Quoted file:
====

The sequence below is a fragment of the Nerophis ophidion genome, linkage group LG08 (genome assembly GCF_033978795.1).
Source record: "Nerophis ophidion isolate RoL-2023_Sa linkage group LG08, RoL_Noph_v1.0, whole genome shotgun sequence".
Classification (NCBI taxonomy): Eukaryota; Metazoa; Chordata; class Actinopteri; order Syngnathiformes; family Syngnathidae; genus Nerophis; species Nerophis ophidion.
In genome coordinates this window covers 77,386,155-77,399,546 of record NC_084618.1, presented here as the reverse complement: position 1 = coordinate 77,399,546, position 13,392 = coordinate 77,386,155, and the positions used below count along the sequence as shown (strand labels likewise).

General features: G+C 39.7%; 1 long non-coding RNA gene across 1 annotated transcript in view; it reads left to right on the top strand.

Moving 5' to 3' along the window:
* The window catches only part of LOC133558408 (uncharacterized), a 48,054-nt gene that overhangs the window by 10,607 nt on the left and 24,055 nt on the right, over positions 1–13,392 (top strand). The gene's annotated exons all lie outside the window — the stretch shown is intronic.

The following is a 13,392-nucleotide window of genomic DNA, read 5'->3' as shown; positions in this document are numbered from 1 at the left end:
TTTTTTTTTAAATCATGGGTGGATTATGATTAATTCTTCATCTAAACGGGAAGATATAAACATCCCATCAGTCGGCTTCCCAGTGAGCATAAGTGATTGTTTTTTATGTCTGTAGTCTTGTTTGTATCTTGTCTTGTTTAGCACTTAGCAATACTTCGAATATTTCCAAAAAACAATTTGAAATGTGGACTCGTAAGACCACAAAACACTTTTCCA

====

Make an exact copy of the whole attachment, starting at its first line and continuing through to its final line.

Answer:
The sequence below is a fragment of the Nerophis ophidion genome, linkage group LG08 (genome assembly GCF_033978795.1).
Source record: "Nerophis ophidion isolate RoL-2023_Sa linkage group LG08, RoL_Noph_v1.0, whole genome shotgun sequence".
Classification (NCBI taxonomy): Eukaryota; Metazoa; Chordata; class Actinopteri; order Syngnathiformes; family Syngnathidae; genus Nerophis; species Nerophis ophidion.
In genome coordinates this window covers 77,386,155-77,399,546 of record NC_084618.1, presented here as the reverse complement: position 1 = coordinate 77,399,546, position 13,392 = coordinate 77,386,155, and the positions used below count along the sequence as shown (strand labels likewise).

General features: G+C 39.7%; 1 long non-coding RNA gene across 1 annotated transcript in view; it reads left to right on the top strand.

Moving 5' to 3' along the window:
* The window catches only part of LOC133558408 (uncharacterized), a 48,054-nt gene that overhangs the window by 10,607 nt on the left and 24,055 nt on the right, over positions 1–13,392 (top strand). The gene's annotated exons all lie outside the window — the stretch shown is intronic.

The following is a 13,392-nucleotide window of genomic DNA, read 5'->3' as shown; positions in this document are numbered from 1 at the left end:
TTTTTTTTTAAATCATGGGTGGATTATGATTAATTCTTCATCTAAACGGGAAGATATAAACATCCCATCAGTCGGCTTCCCAGTGAGCATAAGTGATTGTTTTTTATGTCTGTAGTCTTGTTTGTATCTTGTCTTGTTTAGCACTTAGCAATACTTCGAATATTTCCAAAAAACAATTTGAAATGTGGACTCGTAAGACCACAAAACACTTTTCCA